The Conceptualization of Evolutionary Theory

The main theme of my research is the conceptual foundation of Evolutionary theory. I recently completed my PhD I on this topic. Below is the abstract:

My thesis examines the theoretical and philosophical underpinnings of the concept of natural selection which is pervasively invoked in biology and other ‘evolutionary’ domains. Although what constitutes the process of natural selection appears to be very intuitive (natural selection results from entities exhibiting differences in fitness in a population), this conceals a number of theoretical ambiguities and difficulties. Some of these have been pointed out numerous times; others have hardly been noticed. One aim of this work is to unpack these difficulties and ambiguities; another is to provide new solutions and clarifications to them using a range of philosophical and conceptual tools. The result is a concept of natural selection stripped down from its biological specificities.

I start by revisiting the entangled debates over whether natural selection is a cause of evolutionary change as opposed to a mere statistical effect of other causes, at what level this putative cause operates and whether it can be distinguished from drift. Borrowing tools from the causal modelling literature, I argue that natural selection is best conceived as a causal process resulting from individual level differences in a population. I then move to the question of whether the process of natural selection requires perfect transmission of types. I show that this question is ambiguous and can find different answers. From there, I distinguish the process of natural selection from some of its possible products, namely, evolution by natural selection and complex adaptation. I argue that reproduction and inheritance are conceptually distinct from natural selection, and using individual-based models, I demonstrate that they can be conceived as evolutionary products of it. This ultimately leads me to generalise the concepts of heritability and fitness used in the formal equations of evolutionary change. Finally, I argue that the concepts of fitness and natural selection crucially depend on the grains of description at and temporal scales over which evolutionary explanations are given. These considerations reveal that the metaphysical status of the process of natural selection is problematic and why neglecting them can lead to flawed arguments in the levels of selection debate.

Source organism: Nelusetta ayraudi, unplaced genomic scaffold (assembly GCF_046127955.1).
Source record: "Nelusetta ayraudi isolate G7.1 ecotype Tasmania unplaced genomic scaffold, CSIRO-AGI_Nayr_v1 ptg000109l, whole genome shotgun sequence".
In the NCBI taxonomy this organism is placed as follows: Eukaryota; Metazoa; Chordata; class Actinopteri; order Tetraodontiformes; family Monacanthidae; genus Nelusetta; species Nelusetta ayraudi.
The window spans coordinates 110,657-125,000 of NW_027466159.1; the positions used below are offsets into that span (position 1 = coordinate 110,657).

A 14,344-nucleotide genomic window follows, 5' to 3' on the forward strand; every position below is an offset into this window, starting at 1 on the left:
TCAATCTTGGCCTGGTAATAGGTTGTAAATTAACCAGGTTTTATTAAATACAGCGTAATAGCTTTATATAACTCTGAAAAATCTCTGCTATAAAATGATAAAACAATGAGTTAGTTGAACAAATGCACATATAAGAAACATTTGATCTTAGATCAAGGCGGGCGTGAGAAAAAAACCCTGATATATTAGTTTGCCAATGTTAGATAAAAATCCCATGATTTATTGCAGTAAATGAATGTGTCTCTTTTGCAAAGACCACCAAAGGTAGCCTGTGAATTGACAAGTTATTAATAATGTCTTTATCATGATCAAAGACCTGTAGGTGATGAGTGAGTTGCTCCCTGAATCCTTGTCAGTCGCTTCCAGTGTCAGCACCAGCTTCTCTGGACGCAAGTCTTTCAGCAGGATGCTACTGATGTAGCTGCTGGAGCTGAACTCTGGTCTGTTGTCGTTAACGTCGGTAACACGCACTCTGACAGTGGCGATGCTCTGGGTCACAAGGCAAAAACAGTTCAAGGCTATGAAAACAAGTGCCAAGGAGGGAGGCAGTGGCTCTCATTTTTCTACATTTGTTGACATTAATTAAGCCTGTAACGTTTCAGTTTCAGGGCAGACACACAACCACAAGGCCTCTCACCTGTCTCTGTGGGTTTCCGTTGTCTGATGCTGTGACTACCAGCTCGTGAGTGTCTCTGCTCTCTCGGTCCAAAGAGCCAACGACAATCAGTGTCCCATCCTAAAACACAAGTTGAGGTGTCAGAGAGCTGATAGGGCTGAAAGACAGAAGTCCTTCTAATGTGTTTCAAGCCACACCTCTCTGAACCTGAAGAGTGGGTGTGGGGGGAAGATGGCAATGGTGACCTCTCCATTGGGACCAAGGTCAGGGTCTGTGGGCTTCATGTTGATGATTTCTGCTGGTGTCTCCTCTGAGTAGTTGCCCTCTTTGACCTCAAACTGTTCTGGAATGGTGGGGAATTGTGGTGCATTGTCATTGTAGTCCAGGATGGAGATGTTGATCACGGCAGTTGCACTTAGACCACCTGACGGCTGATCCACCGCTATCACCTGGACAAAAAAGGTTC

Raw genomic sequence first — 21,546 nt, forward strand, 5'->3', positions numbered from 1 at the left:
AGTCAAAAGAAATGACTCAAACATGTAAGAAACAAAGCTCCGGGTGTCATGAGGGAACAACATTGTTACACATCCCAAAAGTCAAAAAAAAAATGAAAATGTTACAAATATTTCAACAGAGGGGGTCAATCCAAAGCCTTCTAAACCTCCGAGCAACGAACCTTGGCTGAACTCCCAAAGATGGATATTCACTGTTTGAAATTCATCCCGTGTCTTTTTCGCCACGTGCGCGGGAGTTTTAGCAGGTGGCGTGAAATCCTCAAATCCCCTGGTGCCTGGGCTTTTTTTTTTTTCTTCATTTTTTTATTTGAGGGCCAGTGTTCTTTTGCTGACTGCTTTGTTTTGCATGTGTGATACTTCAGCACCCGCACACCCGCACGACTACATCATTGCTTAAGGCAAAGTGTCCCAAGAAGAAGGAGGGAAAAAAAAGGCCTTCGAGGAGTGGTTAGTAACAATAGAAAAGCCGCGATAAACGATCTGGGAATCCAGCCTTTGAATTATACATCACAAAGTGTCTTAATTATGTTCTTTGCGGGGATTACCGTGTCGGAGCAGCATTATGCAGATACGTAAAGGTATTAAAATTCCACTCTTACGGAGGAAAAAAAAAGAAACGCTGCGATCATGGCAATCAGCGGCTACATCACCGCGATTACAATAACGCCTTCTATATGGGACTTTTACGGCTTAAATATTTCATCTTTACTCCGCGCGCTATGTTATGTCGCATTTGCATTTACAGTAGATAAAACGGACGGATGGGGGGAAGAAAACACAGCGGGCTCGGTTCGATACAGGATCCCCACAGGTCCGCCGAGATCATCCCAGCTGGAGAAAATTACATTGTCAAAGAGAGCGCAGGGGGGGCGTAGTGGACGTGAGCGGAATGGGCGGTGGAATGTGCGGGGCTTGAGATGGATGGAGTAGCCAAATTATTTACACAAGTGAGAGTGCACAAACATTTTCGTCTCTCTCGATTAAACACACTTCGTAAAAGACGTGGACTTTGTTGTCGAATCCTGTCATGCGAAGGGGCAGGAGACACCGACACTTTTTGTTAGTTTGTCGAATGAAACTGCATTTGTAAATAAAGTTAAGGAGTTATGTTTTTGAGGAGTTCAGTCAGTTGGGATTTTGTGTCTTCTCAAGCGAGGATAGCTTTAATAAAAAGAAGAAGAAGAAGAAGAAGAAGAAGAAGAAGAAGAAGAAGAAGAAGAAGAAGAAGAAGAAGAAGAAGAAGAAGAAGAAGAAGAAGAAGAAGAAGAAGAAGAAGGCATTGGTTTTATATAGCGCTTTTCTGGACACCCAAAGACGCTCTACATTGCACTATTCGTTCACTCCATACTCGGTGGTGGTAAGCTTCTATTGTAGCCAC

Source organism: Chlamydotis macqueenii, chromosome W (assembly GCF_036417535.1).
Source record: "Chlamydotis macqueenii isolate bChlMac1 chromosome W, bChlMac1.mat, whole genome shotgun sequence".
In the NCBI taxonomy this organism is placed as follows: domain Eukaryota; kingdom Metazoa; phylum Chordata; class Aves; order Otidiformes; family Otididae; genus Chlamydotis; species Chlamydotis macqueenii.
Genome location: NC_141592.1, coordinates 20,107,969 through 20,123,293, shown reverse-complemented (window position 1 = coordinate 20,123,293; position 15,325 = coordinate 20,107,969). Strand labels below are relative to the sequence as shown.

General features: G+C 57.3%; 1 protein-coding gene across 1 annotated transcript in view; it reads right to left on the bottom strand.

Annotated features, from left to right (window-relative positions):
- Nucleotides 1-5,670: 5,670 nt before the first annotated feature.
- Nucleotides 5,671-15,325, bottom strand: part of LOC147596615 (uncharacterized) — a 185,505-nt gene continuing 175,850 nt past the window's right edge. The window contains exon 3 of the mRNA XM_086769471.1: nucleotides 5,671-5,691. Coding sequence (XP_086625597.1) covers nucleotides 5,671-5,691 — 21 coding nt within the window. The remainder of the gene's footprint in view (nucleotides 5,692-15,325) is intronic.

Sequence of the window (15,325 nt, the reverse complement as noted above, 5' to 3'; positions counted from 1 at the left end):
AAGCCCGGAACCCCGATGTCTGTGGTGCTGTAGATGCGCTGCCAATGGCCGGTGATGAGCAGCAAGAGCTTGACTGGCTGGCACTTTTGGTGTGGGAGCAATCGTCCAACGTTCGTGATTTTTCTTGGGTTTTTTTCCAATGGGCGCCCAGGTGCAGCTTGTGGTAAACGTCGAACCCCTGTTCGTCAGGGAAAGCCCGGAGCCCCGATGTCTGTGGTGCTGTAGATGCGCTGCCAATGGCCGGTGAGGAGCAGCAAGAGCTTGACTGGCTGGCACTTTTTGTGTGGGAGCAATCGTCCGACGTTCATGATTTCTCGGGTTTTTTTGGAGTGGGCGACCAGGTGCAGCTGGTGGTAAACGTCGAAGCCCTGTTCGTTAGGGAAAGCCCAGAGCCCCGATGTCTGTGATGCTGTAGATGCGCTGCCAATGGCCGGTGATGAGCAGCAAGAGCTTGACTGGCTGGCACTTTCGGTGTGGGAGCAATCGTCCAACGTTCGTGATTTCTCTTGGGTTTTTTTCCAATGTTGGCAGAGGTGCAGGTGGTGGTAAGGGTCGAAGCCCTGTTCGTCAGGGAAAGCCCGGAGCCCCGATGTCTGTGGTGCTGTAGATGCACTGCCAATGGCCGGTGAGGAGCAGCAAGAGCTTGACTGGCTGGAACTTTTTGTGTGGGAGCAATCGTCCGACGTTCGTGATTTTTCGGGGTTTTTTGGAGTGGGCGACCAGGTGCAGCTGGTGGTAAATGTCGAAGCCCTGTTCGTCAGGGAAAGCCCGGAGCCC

The Interplay between Biological and Cultural Evolution

I am interested in the links between biological and cultural evolution. This involves a number of questions to which part of my research is dedicated:

  • Are biological and cultural evolution two instances of a more general phenomenon?
  • Is there a unit of selection in cultural evolution, and if there is, what is this unit?
  • At which temporal scale biological and cultural evolutions occur?

One particular question I have been working on recently is whether biological and cultural evolution requiert replicators. Evolutionary biology has often been used as a model for studies in cultural evolution. But it is under appreciated that raising questions in the domain of cultural evolution can have feedbacks on our understanding of Evolutionary Theory generally and evolutionary biology more particularly. For instance, the notion of “meme” — a cultural anologue to “gene” — has been largely criticzed in recent years. One common critcism is that contrary to genes, cultural entities do not replicate but are reproduced over time. For this criticism to be fair, one must ask whether genes are themeselves truly replicated rather than merely reproduced. In my thesis, I demonstrate that the answer to this question is far from obvious.

The Evolution of Religion

The origins and evolution of Religion is a topic that has received an increasing interest from researchers over the last 20 years. This field being quite new, a lot of theoretical work remains to be done and this involves many disciplines (biology, psychology, anthropology, etc). One challenge I have undertaken is to integrate much of the knowledge brought by each specialized discipline into a coherent evolutionary framework.